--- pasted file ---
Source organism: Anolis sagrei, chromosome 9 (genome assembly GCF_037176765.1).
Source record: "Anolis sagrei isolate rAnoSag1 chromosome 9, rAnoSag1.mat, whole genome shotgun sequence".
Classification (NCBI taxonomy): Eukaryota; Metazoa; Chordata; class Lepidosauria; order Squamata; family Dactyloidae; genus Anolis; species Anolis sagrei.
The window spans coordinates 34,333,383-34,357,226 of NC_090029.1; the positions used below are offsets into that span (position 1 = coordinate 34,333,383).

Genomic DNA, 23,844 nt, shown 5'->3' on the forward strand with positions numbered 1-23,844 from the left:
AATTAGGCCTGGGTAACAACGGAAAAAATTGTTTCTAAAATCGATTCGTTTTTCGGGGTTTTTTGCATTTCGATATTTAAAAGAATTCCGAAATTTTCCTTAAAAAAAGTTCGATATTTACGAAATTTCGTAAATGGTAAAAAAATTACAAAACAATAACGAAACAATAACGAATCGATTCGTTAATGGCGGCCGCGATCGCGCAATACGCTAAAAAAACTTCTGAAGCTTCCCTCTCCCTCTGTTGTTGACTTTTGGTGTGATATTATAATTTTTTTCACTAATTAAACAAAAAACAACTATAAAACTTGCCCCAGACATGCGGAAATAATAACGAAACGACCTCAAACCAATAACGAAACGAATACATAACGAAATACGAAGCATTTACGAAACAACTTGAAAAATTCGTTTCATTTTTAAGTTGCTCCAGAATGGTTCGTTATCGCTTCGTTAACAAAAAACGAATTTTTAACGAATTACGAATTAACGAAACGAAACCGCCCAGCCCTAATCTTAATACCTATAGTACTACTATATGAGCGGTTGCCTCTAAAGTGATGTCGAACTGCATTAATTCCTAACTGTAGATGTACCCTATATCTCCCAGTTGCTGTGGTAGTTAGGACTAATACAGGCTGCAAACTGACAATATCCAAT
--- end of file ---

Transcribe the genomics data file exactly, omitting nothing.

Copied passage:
Source organism: Anolis sagrei, chromosome 9 (genome assembly GCF_037176765.1).
Source record: "Anolis sagrei isolate rAnoSag1 chromosome 9, rAnoSag1.mat, whole genome shotgun sequence".
Classification (NCBI taxonomy): Eukaryota; Metazoa; Chordata; class Lepidosauria; order Squamata; family Dactyloidae; genus Anolis; species Anolis sagrei.
The window spans coordinates 34,333,383-34,357,226 of NC_090029.1; the positions used below are offsets into that span (position 1 = coordinate 34,333,383).

Genomic DNA, 23,844 nt, shown 5'->3' on the forward strand with positions numbered 1-23,844 from the left:
AATTAGGCCTGGGTAACAACGGAAAAAATTGTTTCTAAAATCGATTCGTTTTTCGGGGTTTTTTGCATTTCGATATTTAAAAGAATTCCGAAATTTTCCTTAAAAAAAGTTCGATATTTACGAAATTTCGTAAATGGTAAAAAAATTACAAAACAATAACGAAACAATAACGAATCGATTCGTTAATGGCGGCCGCGATCGCGCAATACGCTAAAAAAACTTCTGAAGCTTCCCTCTCCCTCTGTTGTTGACTTTTGGTGTGATATTATAATTTTTTTCACTAATTAAACAAAAAACAACTATAAAACTTGCCCCAGACATGCGGAAATAATAACGAAACGACCTCAAACCAATAACGAAACGAATACATAACGAAATACGAAGCATTTACGAAACAACTTGAAAAATTCGTTTCATTTTTAAGTTGCTCCAGAATGGTTCGTTATCGCTTCGTTAACAAAAAACGAATTTTTAACGAATTACGAATTAACGAAACGAAACCGCCCAGCCCTAATCTTAATACCTATAGTACTACTATATGAGCGGTTGCCTCTAAAGTGATGTCGAACTGCATTAATTCCTAACTGTAGATGTACCCTATATCTCCCAGTTGCTGTGGTAGTTAGGACTAATACAGGCTGCAAACTGACAATATCCAAT